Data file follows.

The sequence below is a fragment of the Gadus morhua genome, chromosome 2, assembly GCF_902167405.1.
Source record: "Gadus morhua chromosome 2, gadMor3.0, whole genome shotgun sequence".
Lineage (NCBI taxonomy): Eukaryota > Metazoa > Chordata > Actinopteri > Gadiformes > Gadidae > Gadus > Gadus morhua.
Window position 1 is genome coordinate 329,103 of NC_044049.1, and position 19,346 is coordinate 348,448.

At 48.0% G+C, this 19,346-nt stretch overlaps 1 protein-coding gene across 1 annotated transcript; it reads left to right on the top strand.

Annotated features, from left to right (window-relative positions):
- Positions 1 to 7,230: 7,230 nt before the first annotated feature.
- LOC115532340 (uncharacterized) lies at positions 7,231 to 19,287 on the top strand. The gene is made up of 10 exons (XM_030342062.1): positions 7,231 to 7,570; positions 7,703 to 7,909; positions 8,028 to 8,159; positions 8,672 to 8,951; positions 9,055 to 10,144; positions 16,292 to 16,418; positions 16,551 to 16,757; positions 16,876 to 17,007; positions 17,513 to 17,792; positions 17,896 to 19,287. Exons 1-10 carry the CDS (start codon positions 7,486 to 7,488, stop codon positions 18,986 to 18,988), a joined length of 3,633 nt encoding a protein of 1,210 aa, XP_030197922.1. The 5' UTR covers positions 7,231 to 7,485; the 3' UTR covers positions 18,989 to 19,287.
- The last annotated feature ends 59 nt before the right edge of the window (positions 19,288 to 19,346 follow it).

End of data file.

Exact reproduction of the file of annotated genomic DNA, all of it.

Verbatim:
The sequence below is a fragment of the Gadus morhua genome, chromosome 2, assembly GCF_902167405.1.
Source record: "Gadus morhua chromosome 2, gadMor3.0, whole genome shotgun sequence".
Lineage (NCBI taxonomy): Eukaryota > Metazoa > Chordata > Actinopteri > Gadiformes > Gadidae > Gadus > Gadus morhua.
Window position 1 is genome coordinate 329,103 of NC_044049.1, and position 19,346 is coordinate 348,448.

At 48.0% G+C, this 19,346-nt stretch overlaps 1 protein-coding gene across 1 annotated transcript; it reads left to right on the top strand.

Annotated features, from left to right (window-relative positions):
- Positions 1 to 7,230: 7,230 nt before the first annotated feature.
- LOC115532340 (uncharacterized) lies at positions 7,231 to 19,287 on the top strand. The gene is made up of 10 exons (XM_030342062.1): positions 7,231 to 7,570; positions 7,703 to 7,909; positions 8,028 to 8,159; positions 8,672 to 8,951; positions 9,055 to 10,144; positions 16,292 to 16,418; positions 16,551 to 16,757; positions 16,876 to 17,007; positions 17,513 to 17,792; positions 17,896 to 19,287. Exons 1-10 carry the CDS (start codon positions 7,486 to 7,488, stop codon positions 18,986 to 18,988), a joined length of 3,633 nt encoding a protein of 1,210 aa, XP_030197922.1. The 5' UTR covers positions 7,231 to 7,485; the 3' UTR covers positions 18,989 to 19,287.
- The last annotated feature ends 59 nt before the right edge of the window (positions 19,288 to 19,346 follow it).